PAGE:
First Of Two Convicted At Trial In Michigan Governor Kidnapping Plot Sentenced To 16 Years In Prison
GRAND RAPIDS – Barry Croft Jr., 47, of Bear, Delaware, was sentenced today to 235 months (19 years 7 months) in prison followed by five years of supervised release for conspiracy to kidnap the Governor of Michigan, conspiracy to use weapons of mass destruction against persons or property, and knowingly possessing an unregistered destructive device, which was a commercial firework refashioned with shrapnel to serve as a hand-grenade.
Croft was convicted by a federal jury in August 2022 during an 11-day retrial. According to court documents and evidence presented at trial, Croft and others intended to kidnap Governor Gretchen Whitmer from her vacation cottage near Elk Rapids, Michigan, and use the destructive devices to facilitate their plot by harming and hindering the governor’s security detail and any responding law enforcement officers. They specifically explored placing a bomb under an interstate overpass near a pedestrian boardwalk. A jury in an earlier trial was unable to reach a verdict.
Croft is the final defendant to be sentenced for his role in the plot.
Co-defendant Adam Fox, 39, of Wyoming, Michigan, was sentenced yesterday to 16 years in prison followed by five years of supervised release for his role in the conspiracy. Ty Garbin, 27, of Hartland, Michigan, pleaded guilty in January 2021 and initially received a sentence of 75 months, or over six years, in prison. The district court later reduced that sentence to a term of 30 months, or two and a half years in prison, after fully considering his cooperation at both trials. Kaleb Franks, 28, of Waterford, Michigan, received a term of four years in prison after pleading guilty and testifying at both trials. Co-defendants Daniel Harris and Brandon Caserta were acquitted at the first trial in April 2022.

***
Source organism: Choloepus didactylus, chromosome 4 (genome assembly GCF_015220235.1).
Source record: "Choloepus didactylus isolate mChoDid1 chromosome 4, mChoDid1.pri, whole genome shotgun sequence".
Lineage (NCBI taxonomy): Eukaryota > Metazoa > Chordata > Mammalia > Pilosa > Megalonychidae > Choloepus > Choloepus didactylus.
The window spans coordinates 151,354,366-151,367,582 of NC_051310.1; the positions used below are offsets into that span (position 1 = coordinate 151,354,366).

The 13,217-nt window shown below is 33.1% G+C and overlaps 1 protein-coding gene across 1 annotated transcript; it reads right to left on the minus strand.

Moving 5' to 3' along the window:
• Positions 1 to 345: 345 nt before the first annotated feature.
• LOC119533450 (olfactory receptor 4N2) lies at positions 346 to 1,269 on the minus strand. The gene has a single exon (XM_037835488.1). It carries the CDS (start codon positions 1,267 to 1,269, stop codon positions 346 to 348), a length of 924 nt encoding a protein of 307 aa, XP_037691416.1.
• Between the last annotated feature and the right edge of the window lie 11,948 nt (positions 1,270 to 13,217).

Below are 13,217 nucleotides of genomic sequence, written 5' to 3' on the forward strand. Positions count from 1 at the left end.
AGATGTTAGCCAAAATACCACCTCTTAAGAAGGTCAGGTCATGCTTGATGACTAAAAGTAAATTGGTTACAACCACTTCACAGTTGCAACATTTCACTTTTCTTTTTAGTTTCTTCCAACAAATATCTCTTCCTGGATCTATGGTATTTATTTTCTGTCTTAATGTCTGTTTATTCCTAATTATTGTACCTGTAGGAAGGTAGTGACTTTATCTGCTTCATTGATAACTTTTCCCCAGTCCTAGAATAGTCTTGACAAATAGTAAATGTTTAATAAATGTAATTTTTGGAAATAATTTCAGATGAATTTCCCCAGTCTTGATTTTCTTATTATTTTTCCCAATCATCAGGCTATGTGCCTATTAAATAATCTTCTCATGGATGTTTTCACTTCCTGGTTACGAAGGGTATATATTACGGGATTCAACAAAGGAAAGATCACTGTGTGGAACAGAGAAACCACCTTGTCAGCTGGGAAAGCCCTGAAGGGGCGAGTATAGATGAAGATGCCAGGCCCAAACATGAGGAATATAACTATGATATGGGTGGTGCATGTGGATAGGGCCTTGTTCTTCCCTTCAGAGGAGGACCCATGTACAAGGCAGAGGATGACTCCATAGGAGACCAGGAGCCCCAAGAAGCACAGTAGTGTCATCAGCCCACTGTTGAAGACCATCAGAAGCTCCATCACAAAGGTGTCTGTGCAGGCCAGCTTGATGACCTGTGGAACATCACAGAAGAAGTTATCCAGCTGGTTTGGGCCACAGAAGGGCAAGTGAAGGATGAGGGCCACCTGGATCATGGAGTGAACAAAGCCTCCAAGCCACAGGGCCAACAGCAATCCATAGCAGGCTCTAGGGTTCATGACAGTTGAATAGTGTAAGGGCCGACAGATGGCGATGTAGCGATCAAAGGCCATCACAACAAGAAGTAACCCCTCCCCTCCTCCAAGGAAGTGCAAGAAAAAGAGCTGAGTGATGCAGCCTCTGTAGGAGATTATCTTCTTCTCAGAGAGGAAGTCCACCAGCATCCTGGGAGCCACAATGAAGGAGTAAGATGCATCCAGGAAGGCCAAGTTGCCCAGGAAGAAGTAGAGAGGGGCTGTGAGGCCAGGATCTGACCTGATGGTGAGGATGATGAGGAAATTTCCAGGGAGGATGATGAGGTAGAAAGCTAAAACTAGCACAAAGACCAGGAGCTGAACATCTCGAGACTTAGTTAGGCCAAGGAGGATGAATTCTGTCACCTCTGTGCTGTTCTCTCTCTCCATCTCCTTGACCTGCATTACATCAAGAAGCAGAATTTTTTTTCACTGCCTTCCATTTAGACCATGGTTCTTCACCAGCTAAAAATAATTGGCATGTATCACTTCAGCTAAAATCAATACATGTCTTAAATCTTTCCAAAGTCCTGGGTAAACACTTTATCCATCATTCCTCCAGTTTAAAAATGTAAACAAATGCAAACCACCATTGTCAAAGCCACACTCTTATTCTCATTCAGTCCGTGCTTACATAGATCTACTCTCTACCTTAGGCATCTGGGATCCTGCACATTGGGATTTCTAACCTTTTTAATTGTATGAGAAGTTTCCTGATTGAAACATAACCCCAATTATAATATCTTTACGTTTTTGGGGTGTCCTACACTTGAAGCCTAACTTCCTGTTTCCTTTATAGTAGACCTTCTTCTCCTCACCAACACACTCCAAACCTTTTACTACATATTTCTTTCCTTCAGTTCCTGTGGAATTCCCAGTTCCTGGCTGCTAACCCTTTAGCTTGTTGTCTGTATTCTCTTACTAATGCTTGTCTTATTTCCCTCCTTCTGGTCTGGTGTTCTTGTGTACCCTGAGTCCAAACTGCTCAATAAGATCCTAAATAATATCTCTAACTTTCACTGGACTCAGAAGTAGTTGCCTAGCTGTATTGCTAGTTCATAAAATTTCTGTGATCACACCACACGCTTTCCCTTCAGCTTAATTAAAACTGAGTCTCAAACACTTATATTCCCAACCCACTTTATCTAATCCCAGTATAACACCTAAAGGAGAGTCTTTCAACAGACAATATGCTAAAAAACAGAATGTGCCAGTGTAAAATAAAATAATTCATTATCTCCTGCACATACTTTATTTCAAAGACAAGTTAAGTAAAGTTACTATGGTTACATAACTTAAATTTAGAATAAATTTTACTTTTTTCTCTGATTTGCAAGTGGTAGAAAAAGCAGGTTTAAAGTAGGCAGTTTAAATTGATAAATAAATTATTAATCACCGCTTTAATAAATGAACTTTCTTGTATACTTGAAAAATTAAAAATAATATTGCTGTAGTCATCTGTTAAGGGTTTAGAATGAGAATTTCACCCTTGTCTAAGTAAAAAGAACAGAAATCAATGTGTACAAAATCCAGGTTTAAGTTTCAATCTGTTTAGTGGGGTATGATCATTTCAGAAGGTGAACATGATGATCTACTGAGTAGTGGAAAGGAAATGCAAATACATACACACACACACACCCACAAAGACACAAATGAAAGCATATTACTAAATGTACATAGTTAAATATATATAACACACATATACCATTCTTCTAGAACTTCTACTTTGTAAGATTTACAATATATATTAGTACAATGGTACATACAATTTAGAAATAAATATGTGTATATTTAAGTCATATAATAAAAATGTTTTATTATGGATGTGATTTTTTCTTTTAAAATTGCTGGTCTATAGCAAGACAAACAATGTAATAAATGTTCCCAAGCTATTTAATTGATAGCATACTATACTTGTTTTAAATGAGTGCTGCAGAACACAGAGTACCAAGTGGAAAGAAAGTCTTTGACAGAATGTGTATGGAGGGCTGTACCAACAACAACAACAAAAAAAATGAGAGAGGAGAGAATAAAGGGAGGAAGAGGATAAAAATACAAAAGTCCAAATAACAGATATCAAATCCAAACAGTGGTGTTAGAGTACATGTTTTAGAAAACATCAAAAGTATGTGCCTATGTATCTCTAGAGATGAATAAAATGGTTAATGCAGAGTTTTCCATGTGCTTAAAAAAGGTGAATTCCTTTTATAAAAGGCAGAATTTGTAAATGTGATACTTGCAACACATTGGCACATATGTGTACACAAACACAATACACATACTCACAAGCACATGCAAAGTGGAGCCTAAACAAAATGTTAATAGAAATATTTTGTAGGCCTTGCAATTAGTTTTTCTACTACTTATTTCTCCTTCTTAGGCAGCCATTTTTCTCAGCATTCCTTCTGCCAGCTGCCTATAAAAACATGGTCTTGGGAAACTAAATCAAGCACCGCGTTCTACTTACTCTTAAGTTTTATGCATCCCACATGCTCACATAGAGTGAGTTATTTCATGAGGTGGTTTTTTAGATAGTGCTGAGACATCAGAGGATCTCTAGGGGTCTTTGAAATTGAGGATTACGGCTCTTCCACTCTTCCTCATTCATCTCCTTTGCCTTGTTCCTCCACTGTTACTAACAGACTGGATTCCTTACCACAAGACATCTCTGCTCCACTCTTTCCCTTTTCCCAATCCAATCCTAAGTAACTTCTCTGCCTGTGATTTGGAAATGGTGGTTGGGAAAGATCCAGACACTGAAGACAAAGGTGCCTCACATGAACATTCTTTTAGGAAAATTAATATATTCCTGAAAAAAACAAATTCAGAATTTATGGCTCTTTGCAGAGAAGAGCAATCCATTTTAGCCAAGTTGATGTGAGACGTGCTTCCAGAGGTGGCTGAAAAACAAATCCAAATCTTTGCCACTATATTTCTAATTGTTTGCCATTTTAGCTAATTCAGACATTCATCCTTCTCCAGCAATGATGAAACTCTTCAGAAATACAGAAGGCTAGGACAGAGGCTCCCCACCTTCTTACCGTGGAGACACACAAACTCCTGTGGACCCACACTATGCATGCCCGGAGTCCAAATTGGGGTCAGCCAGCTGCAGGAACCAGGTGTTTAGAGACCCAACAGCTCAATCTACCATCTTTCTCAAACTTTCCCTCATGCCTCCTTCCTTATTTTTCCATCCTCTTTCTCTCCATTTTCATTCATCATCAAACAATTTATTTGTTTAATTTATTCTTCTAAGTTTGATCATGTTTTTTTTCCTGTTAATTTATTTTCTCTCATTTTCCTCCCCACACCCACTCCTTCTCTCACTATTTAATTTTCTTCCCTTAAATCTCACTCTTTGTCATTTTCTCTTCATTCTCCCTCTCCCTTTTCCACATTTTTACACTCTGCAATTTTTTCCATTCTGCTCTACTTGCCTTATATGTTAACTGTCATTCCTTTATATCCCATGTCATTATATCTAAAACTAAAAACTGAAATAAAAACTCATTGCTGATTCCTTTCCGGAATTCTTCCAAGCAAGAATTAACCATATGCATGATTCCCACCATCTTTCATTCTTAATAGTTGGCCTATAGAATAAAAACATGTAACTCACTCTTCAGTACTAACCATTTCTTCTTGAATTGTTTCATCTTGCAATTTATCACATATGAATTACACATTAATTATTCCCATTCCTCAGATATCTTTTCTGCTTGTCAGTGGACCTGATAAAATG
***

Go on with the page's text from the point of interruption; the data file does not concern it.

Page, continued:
Assistant Attorney General Matthew G. Olsen of the Justice Department’s National Security Division, Former U.S. Attorney Andrew Birge for the Western District of Michigan, appointed to oversee the trial, and Assistant Director Robert R. Wells of the FBI’s Counterterrorism Division made the announcement.
The FBI’s Detroit Field Office investigated the case with valuable assistance provided by the FBI’s Baltimore Field Office and the Joint Terrorism Task Force, including Michigan State Police and the Bureau of Alcohol, Tobacco, Firearms and Explosives (ATF).
The U.S. Attorney’s Office for the Western District of Michigan charged the case and conducted the trials, with valuable assistance provided by the National Security Division’s Counterterrorism Section.